I have travelled extensively through the Sahyadri Hill range and river valleys, and everywhere noticed with surprise the free self-reliant character of the commonest people, peasants and day-labourers, such as can never be seen among the helpless ryots of big zamindars in Hindustan, or the police-ruled population of indigo-growing areas, the vassals of feudal jagirdars in Rajputana and Malwa. There is a wonderful “diffused sense of democratic equality and self-respect” among the Marathas which can make them the best nationals of Free India.


We talk of the heroism of Shivaji and Baji Rao I, Lakshmi Bai and Tara Bai, but how many of us remember that the same race has produced some of the finest scholars in India? The only Senior Wrangler(1) among the Asiatics is a Maratha Brahman; and the most learned and correct editions of the Sanskrit classics are produced in Maharashtra, at the Nirnaya Sagar Press of Bombay, the Anand Ashram of Poona, and the Bhandarkar Institute of Research, the last of which has the unique distinction of bringing out the world-recognised edition of the Mahabharat.


Maratha women have enjoyed from the earliest times high honour and perfect freedom of movement and activity. What other Hindu community in India has produced queens like Ahalya Bai and Tara Bai, female warriors like Lakshmi Bai (of Jhansi) and Rai Baghini (the wife of Udiram of Malegaon), besides social workers like Rama Bai and the female Karves (to mention a few only)? Was not Shivaji’s mother Jija Bai, the patron saint and effective administrator of her son’s kingdom and people during Shivaji’s visit to Aurangzeb and captivity in Agra?

There is record of a significant dialogue held during the first Anglo-Maratha War. The Rana of Gohad was scornfully asked by Col. Camac and other English allies in their camp at Sesai (south of Gwalior):

“What has your Mahadji Sindhia done that you praise him so highly?”

The Rana (who was then fighting against Sindhia) replied, “Mahadji is no ordinary man ; he has restored the Emperor to his throne in Delhi, and his wife rides out to battle.”

Camac asked, “Do not your wives ride out?” The Jat chief replied, “No. We are Kshatriyas, we observe parda.” [Bodleian Library, Persian manuscript.]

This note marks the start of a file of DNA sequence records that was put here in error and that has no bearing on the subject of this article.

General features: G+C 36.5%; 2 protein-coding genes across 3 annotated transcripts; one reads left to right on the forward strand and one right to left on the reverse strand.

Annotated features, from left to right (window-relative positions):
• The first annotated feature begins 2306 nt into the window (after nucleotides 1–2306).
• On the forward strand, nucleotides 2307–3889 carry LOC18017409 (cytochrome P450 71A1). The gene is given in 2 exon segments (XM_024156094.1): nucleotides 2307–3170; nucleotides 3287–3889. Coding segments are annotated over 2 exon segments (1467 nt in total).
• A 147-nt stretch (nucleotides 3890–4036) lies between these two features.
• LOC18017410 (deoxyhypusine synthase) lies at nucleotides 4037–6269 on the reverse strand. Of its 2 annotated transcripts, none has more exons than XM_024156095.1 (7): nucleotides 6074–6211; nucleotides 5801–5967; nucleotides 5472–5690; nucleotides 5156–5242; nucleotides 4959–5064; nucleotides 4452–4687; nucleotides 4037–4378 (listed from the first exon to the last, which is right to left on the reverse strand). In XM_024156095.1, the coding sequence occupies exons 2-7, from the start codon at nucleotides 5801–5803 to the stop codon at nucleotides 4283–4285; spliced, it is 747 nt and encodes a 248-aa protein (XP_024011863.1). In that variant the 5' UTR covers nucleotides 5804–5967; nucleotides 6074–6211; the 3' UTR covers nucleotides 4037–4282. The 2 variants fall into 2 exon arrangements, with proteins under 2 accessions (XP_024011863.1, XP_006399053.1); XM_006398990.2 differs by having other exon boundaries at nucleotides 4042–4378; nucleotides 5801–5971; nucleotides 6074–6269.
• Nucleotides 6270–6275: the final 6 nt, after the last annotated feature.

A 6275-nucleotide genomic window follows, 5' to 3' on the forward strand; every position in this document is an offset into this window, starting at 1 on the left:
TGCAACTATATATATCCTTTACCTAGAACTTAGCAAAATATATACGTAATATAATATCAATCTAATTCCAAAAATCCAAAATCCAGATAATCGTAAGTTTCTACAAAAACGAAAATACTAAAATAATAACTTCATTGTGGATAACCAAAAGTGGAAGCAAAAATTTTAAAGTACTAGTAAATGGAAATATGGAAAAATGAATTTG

After Tukoji Holkar’s camp had been beaten up by Mahadji Sindhia’s Generals at Suraoli (1792), Ahalya Bai Holkar wrote to her Generals, “If you delay in going out to renew the war and avenge this defeat, I shall myself take horse and command my household troops personally in battle”. And yet she was better known as a pious and charitable lady and a religious devotee. Such is Maratha womanhood.


In nobility of aims and heroic persistence of endeavour, the Maratha people have an advantage which no other race in India possesses. They, alone among the Hindus, had beaten back the tide of Muslim conquest and defended the independence of their country against all the resources of the mighty Emperor Aurangzib and at a time when their King was almost a prisoner in the far off Madras coast. And later, under the Peshwas, they gained a still higher experience in politics in the best sense of that term. I here quote my own words used elsewhere:

“The Marathas have a historic advantage of unique importance in the India of today. Their near ancestors had faced death in a hundred battlefields, had led armies and debated in the chamber of diplomacy, had managed the finances of kingdoms and grappled with the problems of empire; they had helped to make Indian history in the immediate and not yet forgotten past. The memory of these things is a priceless asset to their race”.


Over all this “great realm” Maharashtra, there has spread the benign and yet manly influence of the saints and preachers in the vernacular, elevating, fortifying, and yet mollifying the character of the people from the rulers down to the meanest tiller of the soil.